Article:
On February 7, 2015 we joined on the Hamilton Naturalist’s Club Winter Hawks and Owls Car Hike. Expected species included Rough-legged hawk, Short-eared Owl, Great-horned Owl, Eastern Screech-Owl, Northern Shrike, and other over-wintering species. Our starting point was Tim Horton’s (Mud and Centennial) in Stoney Creek. Attendees ranged in age from about 10 to 60+.
We slowly wove through nearby roads, stopping on the way to view significant findings. On the first leg of the trip we saw wild turkeys in a field.
Next we spotted five snow buntings on the roof of a home and one ring-necked pheasant on the property.
As we travelled along a few of us spotted five horned larks near the roadway. They were so cute!
Further on we were enthralled by the sight of one northern harrier and five short-eared owls.
We had no success in locating the northern shrike, the rough-legged hawk, or the snowy owl. On our journey back to Tim Horton’s we had excellent views of a merlin.
We had a light snack then headed out to call on the owls. At one stop coyotes responded. On one of the last stops we heard an eastern screech owl calling from a woodlot. That was a pretty neat and new experience for us. While the group carried on to another location we headed to a restaurant in Burlington. I was B-E-Y-O-N-D starving. One of my travelling companions remarked that if famine was on the land I’d be the first to go. This was followed by references to only the fittest survive. As they laughed and ribbed me I comforted myself with the knowledge that I had expended a lot more energy than they did on Saturday.
In the morning I stopped at Lasalle Marina only to find the water was frozen and all but six ring-billed gulls had departed. I then made my way to the Travelodge Hotel and the Burlington Pier. The ice formations were incredible.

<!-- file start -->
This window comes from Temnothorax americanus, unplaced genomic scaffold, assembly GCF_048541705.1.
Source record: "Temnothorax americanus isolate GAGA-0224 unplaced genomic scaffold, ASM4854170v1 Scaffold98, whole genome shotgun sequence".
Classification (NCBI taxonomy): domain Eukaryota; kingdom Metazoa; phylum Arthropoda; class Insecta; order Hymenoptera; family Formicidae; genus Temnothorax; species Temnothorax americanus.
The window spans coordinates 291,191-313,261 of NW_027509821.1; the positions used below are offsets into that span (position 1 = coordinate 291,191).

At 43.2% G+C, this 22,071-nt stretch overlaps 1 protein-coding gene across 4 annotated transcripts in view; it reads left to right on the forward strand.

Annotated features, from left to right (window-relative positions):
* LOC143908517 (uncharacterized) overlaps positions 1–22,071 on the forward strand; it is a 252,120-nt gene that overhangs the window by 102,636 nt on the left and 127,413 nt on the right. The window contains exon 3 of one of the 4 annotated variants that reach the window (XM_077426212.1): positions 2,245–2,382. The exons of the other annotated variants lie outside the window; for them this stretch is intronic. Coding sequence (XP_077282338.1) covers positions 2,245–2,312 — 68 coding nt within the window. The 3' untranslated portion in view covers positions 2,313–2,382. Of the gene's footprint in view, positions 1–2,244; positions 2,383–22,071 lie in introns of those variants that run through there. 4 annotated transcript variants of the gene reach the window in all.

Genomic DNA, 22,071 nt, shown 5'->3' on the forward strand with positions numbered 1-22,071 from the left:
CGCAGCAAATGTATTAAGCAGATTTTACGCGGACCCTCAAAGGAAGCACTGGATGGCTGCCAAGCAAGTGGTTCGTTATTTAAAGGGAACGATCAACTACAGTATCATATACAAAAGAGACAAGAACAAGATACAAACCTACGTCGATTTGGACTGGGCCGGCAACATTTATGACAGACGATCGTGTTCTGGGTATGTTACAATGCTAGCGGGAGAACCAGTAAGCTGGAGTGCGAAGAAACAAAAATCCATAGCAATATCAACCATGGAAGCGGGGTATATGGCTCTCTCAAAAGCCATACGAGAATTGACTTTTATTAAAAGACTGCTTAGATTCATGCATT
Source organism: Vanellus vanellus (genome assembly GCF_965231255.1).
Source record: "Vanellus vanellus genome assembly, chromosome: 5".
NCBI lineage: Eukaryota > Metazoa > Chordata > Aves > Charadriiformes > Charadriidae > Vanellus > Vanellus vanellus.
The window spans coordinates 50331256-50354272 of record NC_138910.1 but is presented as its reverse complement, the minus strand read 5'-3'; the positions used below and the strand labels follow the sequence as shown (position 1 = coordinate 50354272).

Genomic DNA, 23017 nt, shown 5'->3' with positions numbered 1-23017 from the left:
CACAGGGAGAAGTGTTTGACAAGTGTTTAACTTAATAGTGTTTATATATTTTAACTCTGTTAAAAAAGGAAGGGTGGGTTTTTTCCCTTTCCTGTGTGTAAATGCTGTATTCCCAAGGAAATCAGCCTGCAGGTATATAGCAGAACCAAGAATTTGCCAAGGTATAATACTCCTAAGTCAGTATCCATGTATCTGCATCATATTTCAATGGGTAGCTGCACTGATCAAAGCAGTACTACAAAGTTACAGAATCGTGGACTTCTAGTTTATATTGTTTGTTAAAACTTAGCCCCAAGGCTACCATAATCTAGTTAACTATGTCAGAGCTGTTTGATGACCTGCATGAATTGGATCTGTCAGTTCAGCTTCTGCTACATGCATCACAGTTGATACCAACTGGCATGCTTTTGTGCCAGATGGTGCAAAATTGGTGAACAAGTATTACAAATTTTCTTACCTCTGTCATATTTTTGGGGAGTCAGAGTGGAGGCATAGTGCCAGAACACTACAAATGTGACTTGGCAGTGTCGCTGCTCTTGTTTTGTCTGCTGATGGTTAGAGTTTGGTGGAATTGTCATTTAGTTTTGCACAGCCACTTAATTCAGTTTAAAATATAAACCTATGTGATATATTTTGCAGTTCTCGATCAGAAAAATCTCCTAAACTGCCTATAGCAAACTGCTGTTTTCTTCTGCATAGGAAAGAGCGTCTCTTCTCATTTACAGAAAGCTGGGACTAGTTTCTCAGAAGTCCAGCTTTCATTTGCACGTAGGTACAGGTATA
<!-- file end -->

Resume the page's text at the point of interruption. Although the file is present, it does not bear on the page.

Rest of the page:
Here I enjoyed the company of mute swans, long-tailed ducks, white-winged scoters, Canada geese, and a few buffleheads.
The next stop was the Lift Bridge Canal. As I walked along the beach trail a bird of prey flew in to feast on something. Brilliant find. A new species for me. A Northern Harrier!
I had been to the Lift Bridge Canal before I headed to Montreal. At that time someone estimated the long-tailed duck tally at 1,200. Here’s a look from the Halton side of the Lift Bridge. Each white speck is a long-tailed duck.
This visit they were more disbursed but just as gorgeous. Mixed in with the throng at the east side of the bridge were redheads, three greater-black-backed gulls, scaups, red-necked mergansers, a horned grebe, mallards, herring gulls, white-winged scoters, and trumpeter swans.
Unfortunately, western side of the pier is cordoned off due to construction on the bridge. On that side the were numerous buffleheads, red-head ducks and goldeneyes.
A great day was had by all. New to us were the ring-necked pheasant, the horned larks, the short-eared owls, the northern harrier and the glaucous gull!